A slideshow recently published discusses Krashen's five main hypotheses on second language acquisition.
Here is a recapitulation of the points covered.
The Acquisition-Learning Hypothesis
- Acquisition and learning are completely different.
- Acquisition means you're speaking without thinking about grammar or rules.
- Acquisition means you're reacting and interacting with your environment in a meaningful way: focused on the message to convey.
- Acquisition comes about as a need and desire to communicate one's thoughts and feelings.
- Glossika courses focus on audio acquisition and the ability to communicate one's thoughts and feelings.
The Monitor Hypothesis
- This monitors how you're using the acquired language: correctly or incorrectly and relates to your knowledge of grammar.
- Optimal use of the monitor focuses on easy-to-use rules and competence as a goal.
- Over-use leads to the fear of making mistakes.
The Natural Order Hypothesis
- That language learners learn parts (morphemes) of the language in a natural order is in conflict with reality
- Textbooks are normally based on what is easiest for teachers to explain, which is not the best approach for students
- Native speakers use some morphemes more than others, so there is no way to predict priority
- Glossika courses are built using the most frequent syntactic structures found in language allowing you to acquire a large range of expression in as little time as possible.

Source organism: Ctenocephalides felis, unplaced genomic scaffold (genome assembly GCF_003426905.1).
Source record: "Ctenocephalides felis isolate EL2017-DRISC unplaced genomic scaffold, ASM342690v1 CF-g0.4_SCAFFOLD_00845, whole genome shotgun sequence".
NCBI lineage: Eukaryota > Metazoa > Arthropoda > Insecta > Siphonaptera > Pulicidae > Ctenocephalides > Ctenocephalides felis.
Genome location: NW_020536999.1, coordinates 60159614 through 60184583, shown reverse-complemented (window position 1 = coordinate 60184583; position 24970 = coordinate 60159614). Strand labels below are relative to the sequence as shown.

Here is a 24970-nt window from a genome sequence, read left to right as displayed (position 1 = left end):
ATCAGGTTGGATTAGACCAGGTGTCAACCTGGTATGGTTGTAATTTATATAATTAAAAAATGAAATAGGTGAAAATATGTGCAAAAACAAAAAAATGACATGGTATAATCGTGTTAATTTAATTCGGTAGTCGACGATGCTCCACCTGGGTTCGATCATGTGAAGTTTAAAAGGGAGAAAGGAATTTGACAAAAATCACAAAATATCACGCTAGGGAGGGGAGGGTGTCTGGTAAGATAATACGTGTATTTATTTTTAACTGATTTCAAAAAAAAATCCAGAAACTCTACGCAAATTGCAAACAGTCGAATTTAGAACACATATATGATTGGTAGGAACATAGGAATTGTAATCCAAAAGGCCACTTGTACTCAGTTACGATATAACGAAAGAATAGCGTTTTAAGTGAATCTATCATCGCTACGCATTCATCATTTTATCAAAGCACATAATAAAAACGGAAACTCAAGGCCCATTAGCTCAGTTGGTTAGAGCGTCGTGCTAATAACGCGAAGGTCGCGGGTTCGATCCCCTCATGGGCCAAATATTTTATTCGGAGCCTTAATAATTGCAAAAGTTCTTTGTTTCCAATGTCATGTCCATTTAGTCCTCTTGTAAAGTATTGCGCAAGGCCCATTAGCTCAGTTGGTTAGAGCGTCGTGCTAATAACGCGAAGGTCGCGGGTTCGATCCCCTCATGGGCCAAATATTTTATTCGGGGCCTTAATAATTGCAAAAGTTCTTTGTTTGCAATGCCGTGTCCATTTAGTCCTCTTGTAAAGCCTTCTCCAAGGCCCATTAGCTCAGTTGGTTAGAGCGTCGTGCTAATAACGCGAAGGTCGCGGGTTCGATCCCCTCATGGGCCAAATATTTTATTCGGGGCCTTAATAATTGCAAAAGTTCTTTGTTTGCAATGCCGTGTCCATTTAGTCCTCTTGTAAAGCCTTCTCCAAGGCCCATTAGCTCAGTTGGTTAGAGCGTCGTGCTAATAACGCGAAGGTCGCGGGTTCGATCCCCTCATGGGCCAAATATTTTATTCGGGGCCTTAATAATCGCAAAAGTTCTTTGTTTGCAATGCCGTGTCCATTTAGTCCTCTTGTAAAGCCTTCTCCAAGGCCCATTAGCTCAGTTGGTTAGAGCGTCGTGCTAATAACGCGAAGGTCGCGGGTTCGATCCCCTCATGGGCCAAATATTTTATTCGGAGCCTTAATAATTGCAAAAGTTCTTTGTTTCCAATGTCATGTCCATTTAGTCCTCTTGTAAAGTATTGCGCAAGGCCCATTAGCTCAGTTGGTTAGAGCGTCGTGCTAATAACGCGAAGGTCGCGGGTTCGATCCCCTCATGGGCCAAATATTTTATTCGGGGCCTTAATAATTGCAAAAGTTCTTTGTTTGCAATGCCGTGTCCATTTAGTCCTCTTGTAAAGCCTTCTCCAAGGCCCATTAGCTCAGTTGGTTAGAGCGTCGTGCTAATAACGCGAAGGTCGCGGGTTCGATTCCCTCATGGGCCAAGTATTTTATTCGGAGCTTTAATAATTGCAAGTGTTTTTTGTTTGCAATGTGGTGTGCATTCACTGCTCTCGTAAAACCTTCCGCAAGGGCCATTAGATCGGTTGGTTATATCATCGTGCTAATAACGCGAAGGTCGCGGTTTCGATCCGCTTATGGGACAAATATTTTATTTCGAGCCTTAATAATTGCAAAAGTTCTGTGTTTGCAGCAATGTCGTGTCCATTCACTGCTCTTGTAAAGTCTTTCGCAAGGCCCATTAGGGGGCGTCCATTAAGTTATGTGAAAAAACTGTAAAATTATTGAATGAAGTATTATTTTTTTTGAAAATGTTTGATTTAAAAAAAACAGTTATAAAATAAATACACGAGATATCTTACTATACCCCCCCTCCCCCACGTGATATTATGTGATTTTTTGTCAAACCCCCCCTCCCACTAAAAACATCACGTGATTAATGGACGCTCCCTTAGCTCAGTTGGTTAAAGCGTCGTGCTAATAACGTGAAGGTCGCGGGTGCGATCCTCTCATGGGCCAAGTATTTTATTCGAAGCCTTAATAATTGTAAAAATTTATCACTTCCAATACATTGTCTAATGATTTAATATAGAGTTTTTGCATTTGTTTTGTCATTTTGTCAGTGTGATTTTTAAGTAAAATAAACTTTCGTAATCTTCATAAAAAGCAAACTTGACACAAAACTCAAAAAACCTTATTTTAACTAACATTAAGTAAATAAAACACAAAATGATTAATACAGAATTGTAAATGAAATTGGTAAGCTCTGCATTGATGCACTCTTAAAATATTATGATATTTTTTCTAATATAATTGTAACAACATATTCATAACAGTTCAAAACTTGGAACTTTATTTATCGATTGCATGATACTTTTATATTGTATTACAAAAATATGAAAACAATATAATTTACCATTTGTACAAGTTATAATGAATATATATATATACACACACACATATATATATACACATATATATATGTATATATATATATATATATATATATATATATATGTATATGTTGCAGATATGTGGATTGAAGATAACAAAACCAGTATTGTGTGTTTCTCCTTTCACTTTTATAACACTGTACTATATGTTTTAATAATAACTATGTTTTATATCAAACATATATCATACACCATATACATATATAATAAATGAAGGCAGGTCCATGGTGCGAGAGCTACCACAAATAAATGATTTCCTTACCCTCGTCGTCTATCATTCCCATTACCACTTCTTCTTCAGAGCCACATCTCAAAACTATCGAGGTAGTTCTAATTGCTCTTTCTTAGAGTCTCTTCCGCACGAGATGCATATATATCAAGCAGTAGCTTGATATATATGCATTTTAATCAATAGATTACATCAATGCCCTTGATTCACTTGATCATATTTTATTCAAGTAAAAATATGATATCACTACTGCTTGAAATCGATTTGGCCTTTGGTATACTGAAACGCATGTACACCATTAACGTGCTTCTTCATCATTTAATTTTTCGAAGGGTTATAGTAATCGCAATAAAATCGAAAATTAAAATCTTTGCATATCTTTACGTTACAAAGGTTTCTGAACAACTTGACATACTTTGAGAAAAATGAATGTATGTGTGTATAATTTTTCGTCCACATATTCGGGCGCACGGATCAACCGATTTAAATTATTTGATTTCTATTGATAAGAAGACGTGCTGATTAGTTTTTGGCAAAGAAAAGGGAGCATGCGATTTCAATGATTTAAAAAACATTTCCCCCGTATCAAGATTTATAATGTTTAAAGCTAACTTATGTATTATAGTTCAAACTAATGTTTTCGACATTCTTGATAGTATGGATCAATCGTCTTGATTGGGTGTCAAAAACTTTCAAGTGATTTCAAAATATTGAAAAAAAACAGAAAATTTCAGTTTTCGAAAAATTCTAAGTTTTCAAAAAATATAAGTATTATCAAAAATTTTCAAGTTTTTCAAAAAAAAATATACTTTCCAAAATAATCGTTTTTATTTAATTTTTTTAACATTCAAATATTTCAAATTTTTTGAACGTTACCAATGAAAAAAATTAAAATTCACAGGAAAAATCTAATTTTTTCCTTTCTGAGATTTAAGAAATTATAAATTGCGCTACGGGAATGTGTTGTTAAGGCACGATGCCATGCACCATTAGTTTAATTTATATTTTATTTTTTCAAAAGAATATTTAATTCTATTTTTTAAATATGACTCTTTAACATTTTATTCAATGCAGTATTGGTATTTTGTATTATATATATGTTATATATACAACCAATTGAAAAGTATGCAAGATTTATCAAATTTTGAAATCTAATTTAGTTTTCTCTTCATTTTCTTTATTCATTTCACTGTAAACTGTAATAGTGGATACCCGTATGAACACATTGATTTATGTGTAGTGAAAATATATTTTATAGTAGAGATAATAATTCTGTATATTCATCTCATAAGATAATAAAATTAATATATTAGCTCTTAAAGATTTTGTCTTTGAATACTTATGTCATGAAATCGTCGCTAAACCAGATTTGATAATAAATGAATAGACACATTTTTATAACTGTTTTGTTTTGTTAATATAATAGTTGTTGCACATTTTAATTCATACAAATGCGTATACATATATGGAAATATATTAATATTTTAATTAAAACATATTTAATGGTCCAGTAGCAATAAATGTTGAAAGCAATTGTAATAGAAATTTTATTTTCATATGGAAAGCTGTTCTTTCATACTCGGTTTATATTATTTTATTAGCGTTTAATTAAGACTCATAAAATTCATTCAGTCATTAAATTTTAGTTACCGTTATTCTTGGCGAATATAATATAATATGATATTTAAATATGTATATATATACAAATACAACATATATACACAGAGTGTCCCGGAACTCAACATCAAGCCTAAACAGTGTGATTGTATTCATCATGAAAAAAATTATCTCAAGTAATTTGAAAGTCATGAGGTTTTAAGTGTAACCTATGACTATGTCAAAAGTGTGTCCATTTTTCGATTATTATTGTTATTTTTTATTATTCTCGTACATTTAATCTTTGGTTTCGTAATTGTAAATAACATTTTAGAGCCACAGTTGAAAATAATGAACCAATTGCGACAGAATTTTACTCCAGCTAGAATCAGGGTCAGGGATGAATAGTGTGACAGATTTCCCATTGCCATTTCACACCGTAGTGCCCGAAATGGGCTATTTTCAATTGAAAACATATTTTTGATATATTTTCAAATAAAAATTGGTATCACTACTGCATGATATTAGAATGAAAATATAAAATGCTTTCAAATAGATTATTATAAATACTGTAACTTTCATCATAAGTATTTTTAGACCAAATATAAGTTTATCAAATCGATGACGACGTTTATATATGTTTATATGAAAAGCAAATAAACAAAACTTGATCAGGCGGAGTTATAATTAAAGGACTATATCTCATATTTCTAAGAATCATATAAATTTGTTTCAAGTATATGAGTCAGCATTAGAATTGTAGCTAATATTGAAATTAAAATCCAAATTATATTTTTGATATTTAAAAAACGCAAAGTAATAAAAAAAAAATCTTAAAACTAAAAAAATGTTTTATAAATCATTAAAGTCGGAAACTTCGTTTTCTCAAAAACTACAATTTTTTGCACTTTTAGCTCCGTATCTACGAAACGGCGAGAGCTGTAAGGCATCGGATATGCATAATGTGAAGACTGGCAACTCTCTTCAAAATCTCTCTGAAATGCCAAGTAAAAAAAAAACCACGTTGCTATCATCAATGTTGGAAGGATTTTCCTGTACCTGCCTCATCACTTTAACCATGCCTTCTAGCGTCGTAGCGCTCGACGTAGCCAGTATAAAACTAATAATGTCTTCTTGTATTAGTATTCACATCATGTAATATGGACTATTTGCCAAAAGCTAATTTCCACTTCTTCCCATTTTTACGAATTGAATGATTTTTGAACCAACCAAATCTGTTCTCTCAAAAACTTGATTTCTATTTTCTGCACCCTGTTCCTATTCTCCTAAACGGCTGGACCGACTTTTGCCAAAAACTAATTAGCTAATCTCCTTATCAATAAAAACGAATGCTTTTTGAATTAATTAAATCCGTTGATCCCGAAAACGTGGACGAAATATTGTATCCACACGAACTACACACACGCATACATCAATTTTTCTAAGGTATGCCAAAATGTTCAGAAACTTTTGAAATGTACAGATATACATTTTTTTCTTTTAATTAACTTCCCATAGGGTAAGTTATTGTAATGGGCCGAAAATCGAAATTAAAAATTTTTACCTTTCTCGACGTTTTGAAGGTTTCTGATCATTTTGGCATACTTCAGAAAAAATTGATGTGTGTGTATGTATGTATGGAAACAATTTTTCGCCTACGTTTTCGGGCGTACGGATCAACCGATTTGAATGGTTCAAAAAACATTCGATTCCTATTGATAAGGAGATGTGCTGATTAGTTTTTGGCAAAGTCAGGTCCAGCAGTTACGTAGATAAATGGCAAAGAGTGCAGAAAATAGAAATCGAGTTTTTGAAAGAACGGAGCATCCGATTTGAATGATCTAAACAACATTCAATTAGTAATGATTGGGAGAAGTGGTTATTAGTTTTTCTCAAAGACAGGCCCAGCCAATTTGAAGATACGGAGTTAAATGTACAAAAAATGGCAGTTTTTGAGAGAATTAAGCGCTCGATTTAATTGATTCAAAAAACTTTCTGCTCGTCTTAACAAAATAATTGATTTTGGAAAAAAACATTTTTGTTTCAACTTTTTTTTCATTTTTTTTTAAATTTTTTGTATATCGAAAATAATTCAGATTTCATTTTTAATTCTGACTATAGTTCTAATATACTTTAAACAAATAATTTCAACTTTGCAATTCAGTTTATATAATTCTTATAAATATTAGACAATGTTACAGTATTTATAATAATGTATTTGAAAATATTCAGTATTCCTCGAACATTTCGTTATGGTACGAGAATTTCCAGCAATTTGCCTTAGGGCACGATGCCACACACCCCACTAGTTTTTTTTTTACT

The Input Hypothesis
- What a language acquirer understands is "i", meaning input.
- Language acquirers should focus on comprehensible input which contains a little bit more than "i", in other words "i+1"
- Language can be acquired more effectively by deducing the full meaning from context and acquiring new vocabulary
- Speaking is achieved when the person understands (it's okay to delay speaking)
- The more comprehensible input, the more speaking one does, the more fluent a learner becomes
- Glossika courses start with the assumption that you have some "i" already, and you're looking to build upon it. Glossika is also an excellent way to recover/revive or re-learn a language you studied in school many years ago.
The Affective Filter Hypothesis
- Low filter means: high motivation, self-confidence, good image, low anxiety
- High filter means: low self-esteem, high anxiety
- Low filter creates better results: stay positive and don't over-think everything!
- If you have a strong reason to learn a language and are strongly motivated, then go for it! You can start a free trial right here with us.
- Design dialogues that you can exchange with friends
- Design interviews that you can have with anybody that you meet for the first time
- Make a list of personal opinions you can share with someone
- Practice role playing as someone else
- Try to act out how you would solve a problem in your new language
- Teach or re-tell something that you just learned or heard about in your new language
You can see the detailed slideshow regarding this presentation here: http://www.slideshare.net/AjaanRobCMU/krashens-five-main-hypotheses